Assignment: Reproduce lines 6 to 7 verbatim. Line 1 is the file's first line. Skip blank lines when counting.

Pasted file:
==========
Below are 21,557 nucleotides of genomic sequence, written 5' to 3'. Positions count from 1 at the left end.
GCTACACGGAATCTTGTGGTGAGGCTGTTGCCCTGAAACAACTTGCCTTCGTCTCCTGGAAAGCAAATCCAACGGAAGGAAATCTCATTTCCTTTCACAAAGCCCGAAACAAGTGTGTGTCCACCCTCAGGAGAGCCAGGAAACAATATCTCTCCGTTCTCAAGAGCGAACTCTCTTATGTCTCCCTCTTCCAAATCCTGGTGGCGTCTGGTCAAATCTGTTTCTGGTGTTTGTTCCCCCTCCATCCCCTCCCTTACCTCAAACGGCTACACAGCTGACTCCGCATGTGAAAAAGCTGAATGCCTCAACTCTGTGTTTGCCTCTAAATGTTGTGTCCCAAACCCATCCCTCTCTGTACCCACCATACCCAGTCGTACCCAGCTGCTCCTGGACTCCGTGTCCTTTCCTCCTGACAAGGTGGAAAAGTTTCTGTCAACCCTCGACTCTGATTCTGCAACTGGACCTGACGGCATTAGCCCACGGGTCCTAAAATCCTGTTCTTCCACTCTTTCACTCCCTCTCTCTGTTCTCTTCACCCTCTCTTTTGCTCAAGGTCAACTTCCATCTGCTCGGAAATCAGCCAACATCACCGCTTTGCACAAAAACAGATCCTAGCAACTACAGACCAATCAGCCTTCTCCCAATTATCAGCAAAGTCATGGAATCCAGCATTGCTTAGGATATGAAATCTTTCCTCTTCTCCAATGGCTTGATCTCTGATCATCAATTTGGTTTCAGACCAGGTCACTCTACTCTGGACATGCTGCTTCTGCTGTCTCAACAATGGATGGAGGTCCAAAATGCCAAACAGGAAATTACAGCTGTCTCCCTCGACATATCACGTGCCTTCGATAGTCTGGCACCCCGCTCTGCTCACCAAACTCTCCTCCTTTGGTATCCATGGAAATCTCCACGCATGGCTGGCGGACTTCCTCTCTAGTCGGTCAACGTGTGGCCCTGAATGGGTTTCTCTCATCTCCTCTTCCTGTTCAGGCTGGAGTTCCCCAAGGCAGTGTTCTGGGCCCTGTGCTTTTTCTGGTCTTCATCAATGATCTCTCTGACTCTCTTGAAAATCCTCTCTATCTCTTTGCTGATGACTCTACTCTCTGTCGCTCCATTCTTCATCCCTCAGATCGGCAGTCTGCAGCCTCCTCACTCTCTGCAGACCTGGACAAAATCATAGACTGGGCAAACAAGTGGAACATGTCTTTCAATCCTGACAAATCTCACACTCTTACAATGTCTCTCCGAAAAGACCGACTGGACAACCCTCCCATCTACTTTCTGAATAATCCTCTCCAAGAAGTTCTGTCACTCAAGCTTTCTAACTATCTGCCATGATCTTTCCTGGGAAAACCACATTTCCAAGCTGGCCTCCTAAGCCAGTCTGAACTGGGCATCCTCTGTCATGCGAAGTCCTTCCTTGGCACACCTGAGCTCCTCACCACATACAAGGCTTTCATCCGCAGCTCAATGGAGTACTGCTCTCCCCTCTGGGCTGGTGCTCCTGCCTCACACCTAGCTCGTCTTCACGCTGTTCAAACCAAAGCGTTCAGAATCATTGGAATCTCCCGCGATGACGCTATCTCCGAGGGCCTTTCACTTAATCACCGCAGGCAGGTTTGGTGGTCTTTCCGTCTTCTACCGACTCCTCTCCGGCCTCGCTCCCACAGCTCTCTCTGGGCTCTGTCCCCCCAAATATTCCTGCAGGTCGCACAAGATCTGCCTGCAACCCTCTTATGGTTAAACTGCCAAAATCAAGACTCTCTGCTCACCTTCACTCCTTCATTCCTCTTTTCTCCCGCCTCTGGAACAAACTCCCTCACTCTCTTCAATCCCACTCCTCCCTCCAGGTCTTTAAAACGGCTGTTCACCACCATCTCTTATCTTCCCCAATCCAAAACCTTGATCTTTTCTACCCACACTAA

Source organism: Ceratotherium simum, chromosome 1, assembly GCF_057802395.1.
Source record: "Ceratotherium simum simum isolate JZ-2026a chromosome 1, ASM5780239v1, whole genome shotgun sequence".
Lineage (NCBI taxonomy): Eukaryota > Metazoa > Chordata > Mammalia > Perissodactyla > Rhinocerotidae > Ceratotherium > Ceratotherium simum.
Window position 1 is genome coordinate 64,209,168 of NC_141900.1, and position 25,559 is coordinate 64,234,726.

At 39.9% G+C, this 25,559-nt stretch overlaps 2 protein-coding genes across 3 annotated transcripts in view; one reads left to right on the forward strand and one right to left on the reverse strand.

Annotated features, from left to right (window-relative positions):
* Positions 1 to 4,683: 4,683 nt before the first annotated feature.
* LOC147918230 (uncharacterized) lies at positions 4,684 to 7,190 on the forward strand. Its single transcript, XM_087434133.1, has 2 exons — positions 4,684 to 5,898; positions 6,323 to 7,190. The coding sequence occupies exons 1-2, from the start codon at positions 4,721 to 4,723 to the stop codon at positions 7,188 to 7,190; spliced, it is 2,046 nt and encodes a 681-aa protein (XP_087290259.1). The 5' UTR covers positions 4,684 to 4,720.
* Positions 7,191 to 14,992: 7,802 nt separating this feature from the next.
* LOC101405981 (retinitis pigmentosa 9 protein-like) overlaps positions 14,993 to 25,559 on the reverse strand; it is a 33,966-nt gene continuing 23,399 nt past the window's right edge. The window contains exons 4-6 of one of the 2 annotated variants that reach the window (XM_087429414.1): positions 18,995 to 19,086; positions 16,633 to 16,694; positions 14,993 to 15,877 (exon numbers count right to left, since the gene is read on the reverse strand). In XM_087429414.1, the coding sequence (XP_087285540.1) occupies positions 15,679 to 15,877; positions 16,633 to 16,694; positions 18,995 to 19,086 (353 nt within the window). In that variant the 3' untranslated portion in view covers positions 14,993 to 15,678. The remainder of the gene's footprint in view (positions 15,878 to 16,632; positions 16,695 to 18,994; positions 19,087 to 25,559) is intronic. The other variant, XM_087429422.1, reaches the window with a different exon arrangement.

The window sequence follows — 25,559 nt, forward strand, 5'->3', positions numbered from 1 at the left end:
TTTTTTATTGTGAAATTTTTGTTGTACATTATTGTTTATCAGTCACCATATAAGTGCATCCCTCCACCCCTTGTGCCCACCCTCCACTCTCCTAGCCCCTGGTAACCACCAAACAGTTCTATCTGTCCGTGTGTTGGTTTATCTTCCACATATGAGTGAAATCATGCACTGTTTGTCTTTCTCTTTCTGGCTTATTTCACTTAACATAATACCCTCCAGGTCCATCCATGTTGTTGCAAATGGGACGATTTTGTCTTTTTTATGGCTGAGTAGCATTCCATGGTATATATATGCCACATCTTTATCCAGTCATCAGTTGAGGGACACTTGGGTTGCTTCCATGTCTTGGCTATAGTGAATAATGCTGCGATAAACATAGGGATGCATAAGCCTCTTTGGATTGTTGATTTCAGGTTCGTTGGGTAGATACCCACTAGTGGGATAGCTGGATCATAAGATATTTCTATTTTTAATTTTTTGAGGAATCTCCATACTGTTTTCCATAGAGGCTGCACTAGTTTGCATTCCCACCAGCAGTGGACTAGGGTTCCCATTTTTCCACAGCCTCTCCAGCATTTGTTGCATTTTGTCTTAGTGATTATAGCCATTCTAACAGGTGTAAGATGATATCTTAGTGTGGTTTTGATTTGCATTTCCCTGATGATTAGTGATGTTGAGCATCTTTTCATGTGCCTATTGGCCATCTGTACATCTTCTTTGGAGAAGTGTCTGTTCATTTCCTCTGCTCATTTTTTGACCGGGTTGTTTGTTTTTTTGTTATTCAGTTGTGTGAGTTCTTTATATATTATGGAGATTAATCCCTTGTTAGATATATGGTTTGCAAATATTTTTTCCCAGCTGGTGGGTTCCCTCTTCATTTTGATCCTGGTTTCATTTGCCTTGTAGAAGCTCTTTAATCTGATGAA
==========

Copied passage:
Window position 1 is genome coordinate 64,209,168 of NC_141900.1, and position 25,559 is coordinate 64,234,726.

At 39.9% G+C, this 25,559-nt stretch overlaps 2 protein-coding genes across 3 annotated transcripts in view; one reads left to right on the forward strand and one right to left on the reverse strand.